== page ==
Army chief Gen K V Krishna Rao was among those eventually convinced by the case Kumar was making in the early 80s. Rao undertook a helicopter sortie to Siachen, and from all accounts, with a hatful of senior officers in the loop, set the ball rolling for eventual military action.
Since this was now an army affair the spooked Pakistanis pressed the panic button. By late 1982 both countries were sending armed patrols to reconnoitre the area and protesting to each other with diplomatic demarches when such efforts were detected. In September 1983, Indian military intelligence discovered a Pakistani special forces unit taking a stab at occupying the glacier via the Bilafond La Pass. But harsh weather put paid to the attempt.
So in early 1984, as the winter waned, both countries scrambled to grab Siachen. Warned of another Pakistani attempt by R&AW - which is said to have learnt of a very large order for extreme weather equipment from the same London suppliers who, ironically, kitted out Indian forces too - the Indian Army, with prime minister Indira Gandhi's go-ahead, launched Operation Meghdoot on April 13. Now mythologised as one of its most famous initiatives, Meghdoot saw the army rapidly land specially trained troops on the glacier, even as the Pakistani army rushed in, only to find that it had arrived four days too late.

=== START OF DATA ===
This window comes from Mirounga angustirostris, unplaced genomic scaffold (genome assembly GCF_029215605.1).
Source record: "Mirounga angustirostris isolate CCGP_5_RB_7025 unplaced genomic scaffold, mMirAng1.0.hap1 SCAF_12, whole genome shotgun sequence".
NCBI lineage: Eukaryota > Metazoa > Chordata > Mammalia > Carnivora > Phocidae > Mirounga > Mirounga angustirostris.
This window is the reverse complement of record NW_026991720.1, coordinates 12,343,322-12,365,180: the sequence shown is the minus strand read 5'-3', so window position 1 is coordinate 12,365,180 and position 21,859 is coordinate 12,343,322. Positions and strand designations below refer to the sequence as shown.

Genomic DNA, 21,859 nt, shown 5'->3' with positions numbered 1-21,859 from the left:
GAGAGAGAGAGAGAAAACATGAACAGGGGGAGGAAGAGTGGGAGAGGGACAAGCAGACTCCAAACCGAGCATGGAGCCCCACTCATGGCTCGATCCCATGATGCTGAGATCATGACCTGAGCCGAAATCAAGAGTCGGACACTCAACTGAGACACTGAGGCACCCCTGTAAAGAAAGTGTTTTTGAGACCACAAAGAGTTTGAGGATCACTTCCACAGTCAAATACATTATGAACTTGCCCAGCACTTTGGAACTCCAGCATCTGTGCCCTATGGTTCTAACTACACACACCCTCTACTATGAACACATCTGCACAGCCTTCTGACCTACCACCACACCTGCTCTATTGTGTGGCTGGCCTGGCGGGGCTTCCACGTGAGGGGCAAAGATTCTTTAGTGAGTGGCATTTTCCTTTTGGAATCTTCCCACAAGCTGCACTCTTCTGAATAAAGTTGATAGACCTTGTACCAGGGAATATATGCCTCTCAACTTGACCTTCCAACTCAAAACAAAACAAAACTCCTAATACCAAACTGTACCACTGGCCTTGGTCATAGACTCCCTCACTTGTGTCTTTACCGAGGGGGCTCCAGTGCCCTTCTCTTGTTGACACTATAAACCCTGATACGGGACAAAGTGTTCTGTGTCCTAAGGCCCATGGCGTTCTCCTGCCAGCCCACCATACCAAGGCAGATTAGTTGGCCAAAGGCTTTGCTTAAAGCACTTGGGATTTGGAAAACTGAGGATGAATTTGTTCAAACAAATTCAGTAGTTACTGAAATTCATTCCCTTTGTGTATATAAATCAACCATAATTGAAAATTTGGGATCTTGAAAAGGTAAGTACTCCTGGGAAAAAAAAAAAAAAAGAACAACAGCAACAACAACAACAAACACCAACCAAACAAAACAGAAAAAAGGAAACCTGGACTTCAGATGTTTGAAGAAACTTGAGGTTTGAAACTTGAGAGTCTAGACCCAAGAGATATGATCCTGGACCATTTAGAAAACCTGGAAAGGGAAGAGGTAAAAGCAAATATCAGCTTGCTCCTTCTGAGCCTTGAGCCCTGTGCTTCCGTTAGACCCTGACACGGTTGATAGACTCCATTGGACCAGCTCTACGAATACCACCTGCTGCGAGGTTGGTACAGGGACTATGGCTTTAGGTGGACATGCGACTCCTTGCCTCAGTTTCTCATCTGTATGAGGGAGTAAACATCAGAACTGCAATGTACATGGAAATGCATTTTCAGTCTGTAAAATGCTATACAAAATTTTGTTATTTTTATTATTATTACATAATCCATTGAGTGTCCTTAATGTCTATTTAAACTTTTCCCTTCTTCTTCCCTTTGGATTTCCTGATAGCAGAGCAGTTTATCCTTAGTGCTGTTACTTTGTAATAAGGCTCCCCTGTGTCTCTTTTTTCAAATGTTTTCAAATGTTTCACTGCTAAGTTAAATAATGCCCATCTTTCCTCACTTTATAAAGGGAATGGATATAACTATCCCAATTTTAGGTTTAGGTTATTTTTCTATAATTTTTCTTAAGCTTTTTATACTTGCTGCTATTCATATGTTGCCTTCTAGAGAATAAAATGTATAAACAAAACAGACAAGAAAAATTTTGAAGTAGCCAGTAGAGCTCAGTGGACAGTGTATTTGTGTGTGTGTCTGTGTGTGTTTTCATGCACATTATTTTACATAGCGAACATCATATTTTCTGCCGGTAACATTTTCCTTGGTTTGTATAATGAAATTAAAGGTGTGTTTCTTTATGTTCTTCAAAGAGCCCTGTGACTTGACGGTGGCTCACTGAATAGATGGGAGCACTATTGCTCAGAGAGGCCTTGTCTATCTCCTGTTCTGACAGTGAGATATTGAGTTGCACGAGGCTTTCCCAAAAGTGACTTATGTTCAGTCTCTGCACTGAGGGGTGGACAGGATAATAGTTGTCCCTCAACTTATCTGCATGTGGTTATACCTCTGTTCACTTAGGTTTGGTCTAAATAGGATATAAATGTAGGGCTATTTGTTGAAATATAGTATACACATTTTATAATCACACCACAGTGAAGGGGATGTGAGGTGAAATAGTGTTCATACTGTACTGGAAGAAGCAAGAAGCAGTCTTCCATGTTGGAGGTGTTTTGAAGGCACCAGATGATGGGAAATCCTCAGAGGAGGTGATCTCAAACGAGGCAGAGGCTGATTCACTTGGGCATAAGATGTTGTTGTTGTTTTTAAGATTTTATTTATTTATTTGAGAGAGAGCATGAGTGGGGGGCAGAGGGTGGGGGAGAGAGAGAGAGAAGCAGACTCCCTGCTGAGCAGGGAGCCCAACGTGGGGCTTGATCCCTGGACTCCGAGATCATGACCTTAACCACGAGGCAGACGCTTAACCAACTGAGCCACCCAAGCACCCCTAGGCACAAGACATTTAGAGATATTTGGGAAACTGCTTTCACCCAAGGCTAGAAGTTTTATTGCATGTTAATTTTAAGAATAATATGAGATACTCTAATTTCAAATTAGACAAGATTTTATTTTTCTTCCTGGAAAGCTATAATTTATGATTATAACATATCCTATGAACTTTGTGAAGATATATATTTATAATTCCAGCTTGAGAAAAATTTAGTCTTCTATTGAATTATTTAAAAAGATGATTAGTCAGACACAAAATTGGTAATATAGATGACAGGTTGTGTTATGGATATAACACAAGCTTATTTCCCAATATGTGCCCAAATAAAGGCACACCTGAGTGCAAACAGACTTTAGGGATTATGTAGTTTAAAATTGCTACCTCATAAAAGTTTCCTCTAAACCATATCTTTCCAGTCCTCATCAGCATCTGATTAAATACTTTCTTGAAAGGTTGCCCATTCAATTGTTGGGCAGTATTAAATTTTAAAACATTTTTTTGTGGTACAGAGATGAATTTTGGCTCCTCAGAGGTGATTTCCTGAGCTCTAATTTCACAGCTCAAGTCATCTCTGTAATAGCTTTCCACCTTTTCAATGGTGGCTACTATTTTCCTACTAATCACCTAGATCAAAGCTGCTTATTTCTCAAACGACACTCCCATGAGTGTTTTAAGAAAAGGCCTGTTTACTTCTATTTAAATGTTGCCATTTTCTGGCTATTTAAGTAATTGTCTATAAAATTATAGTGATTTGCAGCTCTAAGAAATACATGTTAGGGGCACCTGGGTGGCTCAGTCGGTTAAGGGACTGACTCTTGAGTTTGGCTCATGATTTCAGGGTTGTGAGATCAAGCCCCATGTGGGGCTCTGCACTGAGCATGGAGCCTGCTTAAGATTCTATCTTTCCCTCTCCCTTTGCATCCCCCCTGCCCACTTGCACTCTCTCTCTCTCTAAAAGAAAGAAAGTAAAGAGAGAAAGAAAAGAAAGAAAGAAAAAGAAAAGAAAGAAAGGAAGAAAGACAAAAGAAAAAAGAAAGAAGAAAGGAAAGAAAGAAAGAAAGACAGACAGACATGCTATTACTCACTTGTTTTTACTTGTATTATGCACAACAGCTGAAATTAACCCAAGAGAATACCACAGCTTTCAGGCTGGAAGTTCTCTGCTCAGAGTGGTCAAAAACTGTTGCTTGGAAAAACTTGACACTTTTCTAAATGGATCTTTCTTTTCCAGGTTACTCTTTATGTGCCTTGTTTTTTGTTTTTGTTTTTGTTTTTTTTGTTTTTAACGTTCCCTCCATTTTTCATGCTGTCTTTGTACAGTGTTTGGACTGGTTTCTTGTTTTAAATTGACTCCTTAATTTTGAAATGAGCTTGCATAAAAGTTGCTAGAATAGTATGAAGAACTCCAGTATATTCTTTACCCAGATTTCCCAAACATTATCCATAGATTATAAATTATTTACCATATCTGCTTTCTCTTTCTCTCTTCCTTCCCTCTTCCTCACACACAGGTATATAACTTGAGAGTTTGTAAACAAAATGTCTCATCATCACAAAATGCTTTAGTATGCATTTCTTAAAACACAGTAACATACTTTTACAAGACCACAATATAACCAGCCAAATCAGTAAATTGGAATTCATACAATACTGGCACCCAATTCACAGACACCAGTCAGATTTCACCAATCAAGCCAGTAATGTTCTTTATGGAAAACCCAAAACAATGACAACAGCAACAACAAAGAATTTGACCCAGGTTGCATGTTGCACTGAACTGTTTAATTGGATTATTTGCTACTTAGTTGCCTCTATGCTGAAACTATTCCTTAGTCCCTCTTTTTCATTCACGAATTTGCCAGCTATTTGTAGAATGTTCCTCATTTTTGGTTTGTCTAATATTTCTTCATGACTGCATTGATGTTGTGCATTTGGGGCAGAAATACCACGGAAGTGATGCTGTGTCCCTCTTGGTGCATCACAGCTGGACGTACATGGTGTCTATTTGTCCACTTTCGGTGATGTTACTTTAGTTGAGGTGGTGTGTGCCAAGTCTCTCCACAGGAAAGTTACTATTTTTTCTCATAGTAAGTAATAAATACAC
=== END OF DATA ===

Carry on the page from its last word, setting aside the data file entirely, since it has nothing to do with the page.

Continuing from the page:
Fierce fighting over the next six years would leave the Indian army with the tactical advantage of holding all the 'commanding' heights on the Saltoro Ridge. This continues to help it keep Pakistan off the glacier - and also well away from the Karakoram Pass. A roughly 110-km long AGPL (Actual Ground Position Line) on this ridge is what India now maintains is the border. Pakistan, with its army stuck at lower elevations on the western slopes of the spurs emanating from the Saltoro ridgeline, refuses to accept the AGPL.
THEY LINK UP, WE OPEN UP
With an informal ceasefire in place since 2003, proposals to demilitarise the region have been flying thick and fast. But Kumar, with fierce clarity and a touch of the theatrical, lists several ways in which China and Pakistan could use Siachen to threaten India if our troops pulled back.
"Besides the China-Pakistan Karakoram Highway, at two to three points in the region it is possible, as we've seen, to ski down (from China) to Siachen in just a day, from Turkestan La Pass and on to PoK. And access to Ladakh's Nubra Valley from the Shyok side is not difficult for Pakistan currently. Besides, Siachen offers other access routes to China, like with the North 'pollu' (stage) of the Karakoram Pass. This can help them (China, Pakistan) connect from the North Teram Shehr Glacier. A whole battalion of ski troopers could come down in a very short time - just 24 hours. Brigades can then link up. Then there is also Tarong Col, where a route goes down and can be used to cut off all our Ladakh supply points. Just a handful can do this. Our reach to the Karakoram Pass will be totally gone. "
There's also the old issue of 'zero trust' and perceived Pakistani perfidy.
"The strategic advantage is now known to the Pakistanis. This is what they attempted to do in Kargil too, cut us off, " Kumar reasons, even as he lists yet more ways in which that could happen.